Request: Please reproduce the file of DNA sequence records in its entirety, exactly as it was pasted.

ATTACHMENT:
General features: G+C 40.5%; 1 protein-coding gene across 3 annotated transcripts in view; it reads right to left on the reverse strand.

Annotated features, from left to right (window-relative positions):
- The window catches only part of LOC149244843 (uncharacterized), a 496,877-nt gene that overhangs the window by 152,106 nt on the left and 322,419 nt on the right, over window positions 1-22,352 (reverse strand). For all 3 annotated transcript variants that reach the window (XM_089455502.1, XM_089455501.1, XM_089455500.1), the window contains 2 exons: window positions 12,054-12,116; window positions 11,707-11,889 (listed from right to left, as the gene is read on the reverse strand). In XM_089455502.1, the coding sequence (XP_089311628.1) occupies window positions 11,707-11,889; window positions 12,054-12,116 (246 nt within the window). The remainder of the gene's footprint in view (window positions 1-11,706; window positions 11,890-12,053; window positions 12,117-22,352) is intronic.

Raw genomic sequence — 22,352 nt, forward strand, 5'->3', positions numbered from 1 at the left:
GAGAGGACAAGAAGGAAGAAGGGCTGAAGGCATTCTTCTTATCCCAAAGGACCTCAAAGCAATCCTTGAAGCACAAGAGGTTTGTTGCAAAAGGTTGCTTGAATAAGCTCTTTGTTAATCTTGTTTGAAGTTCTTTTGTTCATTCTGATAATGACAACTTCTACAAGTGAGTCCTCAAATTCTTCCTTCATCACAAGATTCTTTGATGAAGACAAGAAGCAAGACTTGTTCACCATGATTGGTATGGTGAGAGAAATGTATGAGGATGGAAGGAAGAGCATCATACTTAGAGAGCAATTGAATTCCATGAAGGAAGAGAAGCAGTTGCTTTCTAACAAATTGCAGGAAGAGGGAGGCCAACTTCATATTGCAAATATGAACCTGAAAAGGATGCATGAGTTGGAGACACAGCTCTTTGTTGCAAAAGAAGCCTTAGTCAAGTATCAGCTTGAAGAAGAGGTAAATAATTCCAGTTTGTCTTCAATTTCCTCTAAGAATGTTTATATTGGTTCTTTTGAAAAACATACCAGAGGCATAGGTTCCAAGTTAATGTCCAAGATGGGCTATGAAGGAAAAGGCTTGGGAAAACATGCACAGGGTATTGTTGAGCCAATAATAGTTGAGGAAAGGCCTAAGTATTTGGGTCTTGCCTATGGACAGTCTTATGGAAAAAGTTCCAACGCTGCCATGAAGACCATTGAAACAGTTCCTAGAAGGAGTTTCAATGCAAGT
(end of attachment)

General features: G+C 40.5%; 1 protein-coding gene across 3 annotated transcripts in view; it reads right to left on the reverse strand.

Annotated features, from left to right (window-relative positions):
- The window catches only part of LOC149244843 (uncharacterized), a 496,877-nt gene that overhangs the window by 152,106 nt on the left and 322,419 nt on the right, over window positions 1-22,352 (reverse strand). For all 3 annotated transcript variants that reach the window (XM_089455502.1, XM_089455501.1, XM_089455500.1), the window contains 2 exons: window positions 12,054-12,116; window positions 11,707-11,889 (listed from right to left, as the gene is read on the reverse strand). In XM_089455502.1, the coding sequence (XP_089311628.1) occupies window positions 11,707-11,889; window positions 12,054-12,116 (246 nt within the window). The remainder of the gene's footprint in view (window positions 1-11,706; window positions 11,890-12,053; window positions 12,117-22,352) is intronic.

Raw genomic sequence — 22,352 nt, forward strand, 5'->3', positions numbered from 1 at the left:
GAGAGGACAAGAAGGAAGAAGGGCTGAAGGCATTCTTCTTATCCCAAAGGACCTCAAAGCAATCCTTGAAGCACAAGAGGTTTGTTGCAAAAGGTTGCTTGAATAAGCTCTTTGTTAATCTTGTTTGAAGTTCTTTTGTTCATTCTGATAATGACAACTTCTACAAGTGAGTCCTCAAATTCTTCCTTCATCACAAGATTCTTTGATGAAGACAAGAAGCAAGACTTGTTCACCATGATTGGTATGGTGAGAGAAATGTATGAGGATGGAAGGAAGAGCATCATACTTAGAGAGCAATTGAATTCCATGAAGGAAGAGAAGCAGTTGCTTTCTAACAAATTGCAGGAAGAGGGAGGCCAACTTCATATTGCAAATATGAACCTGAAAAGGATGCATGAGTTGGAGACACAGCTCTTTGTTGCAAAAGAAGCCTTAGTCAAGTATCAGCTTGAAGAAGAGGTAAATAATTCCAGTTTGTCTTCAATTTCCTCTAAGAATGTTTATATTGGTTCTTTTGAAAAACATACCAGAGGCATAGGTTCCAAGTTAATGTCCAAGATGGGCTATGAAGGAAAAGGCTTGGGAAAACATGCACAGGGTATTGTTGAGCCAATAATAGTTGAGGAAAGGCCTAAGTATTTGGGTCTTGCCTATGGACAGTCTTATGGAAAAAGTTCCAACGCTGCCATGAAGACCATTGAAACAGTTCCTAGAAGGAGTTTCAATGCAAGT